August 11th, 2016
(written by lawrence krubner, however indented passages are often quotes). You can contact lawrence at: firstname.lastname@example.org
Thirteen years ago, Eric Raymond’s book The Cathedral and the Bazaar (O’Reilly Media, 2001) redefined our vocabulary and all but promised an end to the waterfall model and big software companies, thanks to the new grass-roots open source software development movement. I found the book thought provoking, but it did not convince me. On the other hand, being deeply involved in open source, I couldn’t help but think that it would be nice if he was right.
The book I brought to the beach house this summer is also thought provoking, much more so than Raymond’s (which it even mentions rather positively): Frederick P. Brooks’s The Design of Design (Addison-Wesley Professional, 2010). As much as I find myself nodding in agreement and as much as I enjoy Brooks’s command of language and subject matter, the book also makes me sad and disappointed.
…Modularity and code reuse are, of course, A Good Thing. Even in the most trivially simple case, however, the CS/IT dogma of code reuse is totally foreign in the bazaar: the software in the FreeBSD ports collection contains at least 1,342 copied and pasted cryptographic algorithms.
If that resistance/ignorance of code reuse had resulted in self-contained and independent packages of software, the price of the code duplication might actually have been a good tradeoff for ease of package management. But that was not the case: the packages form a tangled web of haphazard dependencies that results in much code duplication and waste.
Here is one example of an ironic piece of waste: Sam Leffler’s graphics/libtiff is one of the 122 packages on the road to www/firefox, yet the resulting Firefox browser does not render TIFF images. For reasons I have not tried to uncover, 10 of the 122 packages need Perl and seven need Python; one of them, devel/glib20, needs both languages for reasons I cannot even imagine.
Further down the shopping list are repeated applications of the Peter Principle, the idea that in an organization where promotion is based on achievement, success, and merit, that organization’s members will eventually be promoted beyond their level of ability. The principle is commonly phrased, “Employees tend to rise to their level of incompetence.” Applying the principle to software, you will find that you need three different versions of the make program, a macroprocessor, an assembler, and many other interesting packages. At the bottom of the food chain, so to speak, is libtool, which tries to hide the fact that there is no standardized way to build a shared library in Unix. Instead of standardizing how to do that across all Unixen—something that would take just a single flag to the ld(1) command—the Peter Principle was applied and made it libtool’s job instead. The Peter Principle is indeed strong in this case—the source code for devel/libtool weighs in at 414,740 lines. Half that line count is test cases, which in principle is commendable, but in practice it is just the Peter Principle at work: the tests elaborately explore the functionality of the complex solution for a problem that should not exist in the first place. Even more maddening is that 31,085 of those lines are in a single unreadably ugly shell script called configure. The idea is that the configure script performs approximately 200 automated tests, so that the user is not burdened with configuring libtool manually. This is a horribly bad idea, already much criticized back in the 1980s when it appeared, as it allows source code to pretend to be portable behind the veneer of the configure script, rather than actually having the quality of portability to begin with. It is a travesty that the configure idea survived.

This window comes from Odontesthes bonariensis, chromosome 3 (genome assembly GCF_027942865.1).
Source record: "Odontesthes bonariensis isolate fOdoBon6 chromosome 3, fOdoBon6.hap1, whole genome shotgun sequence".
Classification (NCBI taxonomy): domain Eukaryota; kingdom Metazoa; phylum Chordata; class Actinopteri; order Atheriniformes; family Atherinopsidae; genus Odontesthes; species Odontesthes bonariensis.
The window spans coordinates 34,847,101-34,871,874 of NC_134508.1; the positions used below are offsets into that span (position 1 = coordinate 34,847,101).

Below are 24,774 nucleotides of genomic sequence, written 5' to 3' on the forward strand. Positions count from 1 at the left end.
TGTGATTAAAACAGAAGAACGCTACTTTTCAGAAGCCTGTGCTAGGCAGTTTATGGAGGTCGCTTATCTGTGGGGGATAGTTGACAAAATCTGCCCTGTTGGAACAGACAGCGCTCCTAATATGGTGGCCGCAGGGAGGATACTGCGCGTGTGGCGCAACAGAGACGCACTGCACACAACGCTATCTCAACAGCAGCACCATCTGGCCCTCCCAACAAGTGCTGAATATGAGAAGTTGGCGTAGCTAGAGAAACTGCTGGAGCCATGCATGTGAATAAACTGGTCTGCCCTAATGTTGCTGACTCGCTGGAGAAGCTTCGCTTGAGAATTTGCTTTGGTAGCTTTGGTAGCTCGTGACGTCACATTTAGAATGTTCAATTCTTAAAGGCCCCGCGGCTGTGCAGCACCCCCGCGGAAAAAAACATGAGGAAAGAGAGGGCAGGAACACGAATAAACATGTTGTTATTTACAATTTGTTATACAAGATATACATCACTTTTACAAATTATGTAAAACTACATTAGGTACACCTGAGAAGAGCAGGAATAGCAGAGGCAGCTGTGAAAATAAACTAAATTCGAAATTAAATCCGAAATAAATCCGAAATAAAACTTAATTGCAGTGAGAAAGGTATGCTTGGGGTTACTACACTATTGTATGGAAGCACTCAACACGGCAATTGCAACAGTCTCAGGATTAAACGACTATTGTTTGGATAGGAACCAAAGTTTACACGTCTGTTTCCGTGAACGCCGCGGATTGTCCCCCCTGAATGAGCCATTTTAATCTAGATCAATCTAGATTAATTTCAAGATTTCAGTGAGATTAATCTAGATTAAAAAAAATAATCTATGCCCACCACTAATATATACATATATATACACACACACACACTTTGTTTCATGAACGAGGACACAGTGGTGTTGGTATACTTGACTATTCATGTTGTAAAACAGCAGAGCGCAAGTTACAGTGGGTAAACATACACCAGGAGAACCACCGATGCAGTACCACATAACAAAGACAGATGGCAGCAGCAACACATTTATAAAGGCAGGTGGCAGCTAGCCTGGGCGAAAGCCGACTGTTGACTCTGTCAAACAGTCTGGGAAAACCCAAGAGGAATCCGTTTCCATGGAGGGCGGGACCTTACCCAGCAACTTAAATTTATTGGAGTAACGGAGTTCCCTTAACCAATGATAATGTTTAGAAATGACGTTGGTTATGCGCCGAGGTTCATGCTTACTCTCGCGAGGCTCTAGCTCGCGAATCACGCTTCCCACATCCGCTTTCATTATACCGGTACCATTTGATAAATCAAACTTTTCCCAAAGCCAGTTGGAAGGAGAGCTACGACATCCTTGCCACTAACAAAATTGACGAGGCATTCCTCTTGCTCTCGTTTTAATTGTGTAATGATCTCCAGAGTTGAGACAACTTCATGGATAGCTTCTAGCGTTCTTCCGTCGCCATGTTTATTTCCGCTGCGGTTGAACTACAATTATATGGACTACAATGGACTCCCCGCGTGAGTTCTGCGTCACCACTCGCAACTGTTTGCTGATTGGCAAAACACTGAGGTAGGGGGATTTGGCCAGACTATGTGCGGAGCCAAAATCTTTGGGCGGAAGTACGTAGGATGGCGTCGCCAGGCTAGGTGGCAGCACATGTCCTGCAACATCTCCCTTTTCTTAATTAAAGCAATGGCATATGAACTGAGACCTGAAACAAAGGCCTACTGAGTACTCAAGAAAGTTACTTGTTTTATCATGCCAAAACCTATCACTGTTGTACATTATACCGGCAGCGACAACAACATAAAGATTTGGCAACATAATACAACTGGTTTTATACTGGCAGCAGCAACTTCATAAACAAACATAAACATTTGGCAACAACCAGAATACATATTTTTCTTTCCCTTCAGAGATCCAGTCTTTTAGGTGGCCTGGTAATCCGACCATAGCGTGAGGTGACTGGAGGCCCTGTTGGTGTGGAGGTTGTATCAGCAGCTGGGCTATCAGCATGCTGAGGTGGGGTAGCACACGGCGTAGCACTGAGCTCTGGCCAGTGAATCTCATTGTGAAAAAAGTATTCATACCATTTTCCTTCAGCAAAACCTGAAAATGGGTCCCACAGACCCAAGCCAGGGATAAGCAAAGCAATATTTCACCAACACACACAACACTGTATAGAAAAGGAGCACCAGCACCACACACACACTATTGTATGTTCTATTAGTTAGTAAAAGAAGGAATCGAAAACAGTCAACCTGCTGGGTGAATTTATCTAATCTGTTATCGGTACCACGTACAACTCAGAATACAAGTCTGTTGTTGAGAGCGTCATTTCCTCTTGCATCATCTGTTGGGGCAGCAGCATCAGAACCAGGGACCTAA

…One of Brooks’s many excellent points is that quality happens only if somebody has the responsibility for it, and that “somebody” can be no more than one single person—with an exception for a dynamic duo. I am surprised that Brooks does not cite Unix as an example of this claim, since we can pinpoint with almost surgical precision the moment that Unix started to fragment: in the early 1990s when AT&T spun off Unix to commercialize it, thereby robbing it of its architects.
More than once in recent years, others have reached the same conclusion as Brooks. Some have tried to impose a kind of sanity, or even to lay down the law formally in the form of technical standards, hoping to bring order and structure to the bazaar. So far they have all failed spectacularly, because the generation of lost dot-com wunderkinder in the bazaar has never seen a cathedral and therefore cannot even imagine why you would want one in the first place, much less what it should look like. It is a sad irony, indeed, that those who most need to read it may find The Design of Design entirely incomprehensible. But to anyone who has ever wondered whether using m4 macros to configure autoconf to write a shell script to look for 26 Fortran compilers in order to build a Web browser was a bit of a detour, Brooks offers well-reasoned hope that there can be a better way.